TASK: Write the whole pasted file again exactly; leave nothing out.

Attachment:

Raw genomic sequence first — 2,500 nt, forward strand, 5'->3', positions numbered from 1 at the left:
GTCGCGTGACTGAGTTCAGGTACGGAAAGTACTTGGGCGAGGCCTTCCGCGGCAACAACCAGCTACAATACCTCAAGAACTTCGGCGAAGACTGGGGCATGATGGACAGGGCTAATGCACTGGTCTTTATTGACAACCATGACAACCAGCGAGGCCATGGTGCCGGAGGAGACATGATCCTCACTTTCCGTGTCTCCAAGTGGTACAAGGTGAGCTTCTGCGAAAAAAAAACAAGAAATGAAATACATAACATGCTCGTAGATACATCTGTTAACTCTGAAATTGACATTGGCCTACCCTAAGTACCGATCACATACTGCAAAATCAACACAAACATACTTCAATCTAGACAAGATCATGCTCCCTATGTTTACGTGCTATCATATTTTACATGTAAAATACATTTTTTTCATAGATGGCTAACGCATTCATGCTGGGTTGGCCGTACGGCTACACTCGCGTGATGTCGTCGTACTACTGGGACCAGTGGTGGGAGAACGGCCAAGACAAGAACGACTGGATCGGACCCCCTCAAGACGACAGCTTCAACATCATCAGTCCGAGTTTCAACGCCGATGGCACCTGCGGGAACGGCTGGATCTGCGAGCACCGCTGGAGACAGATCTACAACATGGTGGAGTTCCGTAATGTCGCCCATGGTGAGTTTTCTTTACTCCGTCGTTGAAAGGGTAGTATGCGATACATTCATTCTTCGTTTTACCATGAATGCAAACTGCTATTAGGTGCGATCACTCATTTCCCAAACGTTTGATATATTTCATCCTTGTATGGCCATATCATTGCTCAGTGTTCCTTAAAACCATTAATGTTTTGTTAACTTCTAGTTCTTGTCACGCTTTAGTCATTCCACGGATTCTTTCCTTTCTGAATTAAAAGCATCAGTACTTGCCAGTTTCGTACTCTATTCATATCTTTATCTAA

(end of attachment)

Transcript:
Raw genomic sequence first — 2,500 nt, forward strand, 5'->3', positions numbered from 1 at the left:
GTCGCGTGACTGAGTTCAGGTACGGAAAGTACTTGGGCGAGGCCTTCCGCGGCAACAACCAGCTACAATACCTCAAGAACTTCGGCGAAGACTGGGGCATGATGGACAGGGCTAATGCACTGGTCTTTATTGACAACCATGACAACCAGCGAGGCCATGGTGCCGGAGGAGACATGATCCTCACTTTCCGTGTCTCCAAGTGGTACAAGGTGAGCTTCTGCGAAAAAAAAACAAGAAATGAAATACATAACATGCTCGTAGATACATCTGTTAACTCTGAAATTGACATTGGCCTACCCTAAGTACCGATCACATACTGCAAAATCAACACAAACATACTTCAATCTAGACAAGATCATGCTCCCTATGTTTACGTGCTATCATATTTTACATGTAAAATACATTTTTTTCATAGATGGCTAACGCATTCATGCTGGGTTGGCCGTACGGCTACACTCGCGTGATGTCGTCGTACTACTGGGACCAGTGGTGGGAGAACGGCCAAGACAAGAACGACTGGATCGGACCCCCTCAAGACGACAGCTTCAACATCATCAGTCCGAGTTTCAACGCCGATGGCACCTGCGGGAACGGCTGGATCTGCGAGCACCGCTGGAGACAGATCTACAACATGGTGGAGTTCCGTAATGTCGCCCATGGTGAGTTTTCTTTACTCCGTCGTTGAAAGGGTAGTATGCGATACATTCATTCTTCGTTTTACCATGAATGCAAACTGCTATTAGGTGCGATCACTCATTTCCCAAACGTTTGATATATTTCATCCTTGTATGGCCATATCATTGCTCAGTGTTCCTTAAAACCATTAATGTTTTGTTAACTTCTAGTTCTTGTCACGCTTTAGTCATTCCACGGATTCTTTCCTTTCTGAATTAAAAGCATCAGTACTTGCCAGTTTCGTACTCTATTCATATCTTTATCTAA